Do you ever get stressed? How about when you have a big test looming and you're staying up late to study for it? Those long nights trying to cram information into your brain can take their toll. In fact, you might strain your brain to the point where your entire head begins to hurt.

The tense pain at the base of your skull…the throbbing pain in your temples…could your head explode? Nope! You're just dealing with a common ailment that we all face from time to time. What are we talking about? A headache, of course!

Although it might seem like your brain is the source of a headache, the brain itself can't feel pain. Headaches actually occur in the muscles, blood vessels, and nerves found in the head and neck. When these areas experience swelling or tightening, they exert pressure on nerves that then send pain messages to the brain. The result? A headache!

The most common type of headache is known as a tension headache. Tension headaches occur when head and neck muscles contract too hard or too often. The dull, constant pain of a tension headache often feels like someone is squeezing your head.

Some people experience another type of headache known as a migraine. Migraines are especially severe headaches that cause sharp, throbbing pain. People who get migraines often feel nauseous, and the pain of a migraine can be so bad that it causes a person to vomit.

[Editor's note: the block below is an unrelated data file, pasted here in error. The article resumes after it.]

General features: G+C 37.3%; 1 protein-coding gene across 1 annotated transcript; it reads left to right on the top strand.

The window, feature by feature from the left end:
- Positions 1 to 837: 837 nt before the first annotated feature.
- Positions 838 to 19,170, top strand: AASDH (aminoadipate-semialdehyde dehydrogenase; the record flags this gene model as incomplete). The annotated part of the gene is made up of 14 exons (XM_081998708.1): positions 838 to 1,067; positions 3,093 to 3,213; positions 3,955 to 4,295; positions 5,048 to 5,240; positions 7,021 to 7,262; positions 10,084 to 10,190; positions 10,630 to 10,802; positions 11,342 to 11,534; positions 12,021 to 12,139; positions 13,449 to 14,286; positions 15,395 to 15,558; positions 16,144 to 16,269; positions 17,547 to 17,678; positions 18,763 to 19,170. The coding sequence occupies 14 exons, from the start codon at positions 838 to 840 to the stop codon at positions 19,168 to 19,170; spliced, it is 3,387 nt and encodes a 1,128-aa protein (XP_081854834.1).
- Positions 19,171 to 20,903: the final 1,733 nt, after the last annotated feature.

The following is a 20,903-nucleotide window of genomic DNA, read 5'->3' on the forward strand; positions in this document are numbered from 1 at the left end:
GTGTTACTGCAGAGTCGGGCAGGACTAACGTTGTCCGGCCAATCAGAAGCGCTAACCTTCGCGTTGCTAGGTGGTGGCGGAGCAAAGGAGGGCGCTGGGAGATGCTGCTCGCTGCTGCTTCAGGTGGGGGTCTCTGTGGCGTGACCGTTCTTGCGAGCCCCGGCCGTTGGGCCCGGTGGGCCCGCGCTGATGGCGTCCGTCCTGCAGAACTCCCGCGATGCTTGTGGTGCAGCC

Headaches have all sorts of different kinds of causes. Often headaches are related to another illness you have, such as a cold or the flu. When you get better, the headache goes away. If a headache isn't related to an illness, it may have been triggered by something else.

For example, common headache triggers include: lack of sleep, poor nutrition, overexposure to sunlight, overheating the body, stress, motion sickness, too much television or time spent staring at a screen, strong odors, allergies, and caffeine. One thing experts know for sure is that a tendency to get headaches can run in the family. So if your parents get headaches often, you might experience them in the future, too.

If you experience a headache, you want to get rid of it as soon as possible. In addition to pain, headaches can make you feel distracted, tired, and irritable. Headaches can make even the simplest tasks seem nearly impossible.

So what should you do if you have a headache? Tell an adult! You may just need to take a nap or rest for a bit. Often closing your eyes in a dark, quiet room for a few minutes will help ease the pain of a headache.

An adult might also give you an over-the-counter medicine for your headache. The most common pain relief medicines for headaches are acetaminophen and ibuprofen. Adults might also take aspirin, but aspirin isn't recommended for children because it can cause a rare disease known as Reye syndrome.

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